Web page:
The Government has been discussing the possibility of booster vaccines since earlier this year, but plans became more cemented when Sajid Javid replaced Matt Hancock as Health Secretary in June. Mr Javid has stressed the importance of a third jab, saying it is essential for “freedom in this country” and to help the UK “learn to live with the virus”. Express.co.uk reveals everything we know about the booster jabs so far, and what will happen if you had the AstraZeneca vaccine.
The Government is predicted to announce the rolling out a booster dose of the Covid vaccine today.
The Joint Committee on Vaccination and Immunisation has endorsed boosters for everyone over 50 and patients at most risk of serious illness from the disease.
The rollout is expected to start in the coming weeks, with the elderly and vulnerable offered the booster first.
There has been plenty of debate about whether boosters are necessary or not, but the JVCI is advising the Government to go ahead with the scheme.
Vaccine Minister Nadhim Zahawi had said the country is in “a very strong place” to start the boosters campaign in September.
On BBC Breakfast, Mr Zahawi said jabs would go to the over 70s and those most at risk first before being offered to those over 50.
Which Covid vaccine will I get?
In a report issued this morning, the JCVI says it advises “a preference for the Pfizer-BioNTech vaccine for the booster programme, regardless of which vaccine brand someone received for their primary doses.”
This is because data from the COV-BOOST trial indicated that the Pfizer-BioNTech vaccine is “well-tolerated as a third dose and provides a strong booster response.”
The document adds: “Alternatively, a half dose of the Moderna vaccine may be offered.”
What if you had AstraZeneca?
The AstraZeneca vaccine is no longer offered to anyone pregnant or under 40.
Everyone should have the same vaccine for the first two doses, unless they experienced serious side effects after the first dose. But, what about the booster?
The JCVI announced today: “Where mRNA vaccines cannot be offered, for example due to allergies, the AstraZeneca vaccine may be considered for those who received it previously.”
In April, the Department of Health and Social Care ordered another 60 million doses of the vaccine specifically for the booster campaign to be used alongside the other vaccines already purchased.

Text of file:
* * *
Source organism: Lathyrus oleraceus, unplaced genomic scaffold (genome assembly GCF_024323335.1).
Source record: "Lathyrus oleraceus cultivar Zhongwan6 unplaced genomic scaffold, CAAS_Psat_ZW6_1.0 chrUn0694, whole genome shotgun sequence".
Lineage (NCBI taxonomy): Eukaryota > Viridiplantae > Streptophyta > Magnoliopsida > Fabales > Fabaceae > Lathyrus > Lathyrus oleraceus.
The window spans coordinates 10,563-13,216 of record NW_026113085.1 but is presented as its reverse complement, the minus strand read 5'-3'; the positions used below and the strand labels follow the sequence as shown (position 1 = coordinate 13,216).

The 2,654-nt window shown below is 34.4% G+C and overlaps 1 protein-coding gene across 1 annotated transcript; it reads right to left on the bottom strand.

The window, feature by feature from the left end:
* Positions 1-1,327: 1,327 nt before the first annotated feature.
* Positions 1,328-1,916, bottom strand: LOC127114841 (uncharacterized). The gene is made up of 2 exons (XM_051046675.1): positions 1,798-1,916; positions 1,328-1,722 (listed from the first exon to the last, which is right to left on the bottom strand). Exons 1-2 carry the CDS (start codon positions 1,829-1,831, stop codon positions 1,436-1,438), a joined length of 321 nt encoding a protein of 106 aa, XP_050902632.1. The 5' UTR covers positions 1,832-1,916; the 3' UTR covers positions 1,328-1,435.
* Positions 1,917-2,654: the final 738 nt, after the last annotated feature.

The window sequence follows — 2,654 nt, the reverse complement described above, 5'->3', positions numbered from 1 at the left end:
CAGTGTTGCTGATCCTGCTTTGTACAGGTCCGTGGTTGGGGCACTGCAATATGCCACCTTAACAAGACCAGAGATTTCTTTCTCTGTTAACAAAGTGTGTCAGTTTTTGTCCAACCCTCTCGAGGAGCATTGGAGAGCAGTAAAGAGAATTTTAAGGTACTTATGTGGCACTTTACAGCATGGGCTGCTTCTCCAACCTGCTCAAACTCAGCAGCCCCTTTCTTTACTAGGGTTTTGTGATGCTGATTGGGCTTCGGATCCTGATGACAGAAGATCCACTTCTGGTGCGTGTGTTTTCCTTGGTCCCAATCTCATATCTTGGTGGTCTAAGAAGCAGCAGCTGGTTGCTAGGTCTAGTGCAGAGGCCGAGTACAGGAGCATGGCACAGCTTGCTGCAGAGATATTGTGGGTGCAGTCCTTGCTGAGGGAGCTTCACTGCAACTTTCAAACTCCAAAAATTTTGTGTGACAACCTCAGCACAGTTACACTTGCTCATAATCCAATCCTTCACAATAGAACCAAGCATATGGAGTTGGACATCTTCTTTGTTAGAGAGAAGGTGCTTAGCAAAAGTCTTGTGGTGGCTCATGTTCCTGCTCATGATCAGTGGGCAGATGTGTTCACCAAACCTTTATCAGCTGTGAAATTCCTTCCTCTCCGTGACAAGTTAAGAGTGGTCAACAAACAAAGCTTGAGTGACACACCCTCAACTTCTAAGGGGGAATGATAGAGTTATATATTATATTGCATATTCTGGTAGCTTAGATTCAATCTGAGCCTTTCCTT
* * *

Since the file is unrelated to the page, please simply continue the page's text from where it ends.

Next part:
Professor Wei Shen Lim, Chair of COVID-19 Immunisation for the JCVI, said: “The UK’s COVID-19 vaccination programme has been hugely successful in protecting people against hospitalisation and death, and the main aim of the booster programme is to prolong that protection and reduce serious disease as we head towards the colder months.
“The JCVI is advising that a booster dose be offered to the more vulnerable, to maximise individual protection ahead of an unpredictable winter. Most of these people will also be eligible for the annual flu vaccine and we strongly advise them to take up this offer as well.”
Is vaccine mixing safe?
Uruguay, Cambodia and Thailand, for example, are mixing brands of vaccine.
The US, however, is not – those who received two doses in Pfizer or Moderna in the USA will be given a third of the same.
However, those who had the Johnson and Johnson in the USA won’t be given a second dose yet.
In Ireland, brands will not be mixed and those who had the single dose of AstraZeneca but didn’t have the second dose are being offered Pfizer or Moderna.
Vaccine mixing will be allowed in the UK, but more details will be announced in the press conference with Mr Johnson today.
The Prime Minister is expected to announce the autumn and winter plan today.
In a statement earlier today, Mr Johnson said the virus has a “natural advantage” in the colder months, so a booster scheme would “protect the gains we have made.”
Mr Johnson said he believes that while pandemic is “far from over”, the “phenomenal vaccine programme, new treatments and testing” will mean the UK is “able to live with the virus without significant restrictions on our freedoms”.
The flu vaccine is offered every year on the NHS in the autumn or early winter, and the Covid booster won’t be organised too differently.
Experts are concerned that flu levels could be very high this winter and coronavirus cases could increase.
For this reason and for convenience, the Covid booster is expected to be “co-administered” with the flu jab in some instances.
Mr Zahawi said: “This is probably the last piece of jigsaw to allow us to transition this virus from pandemic to endemic and I hope by next year we’ll be in a position to deal with this virus with an annual inoculation programme as we do with flu.”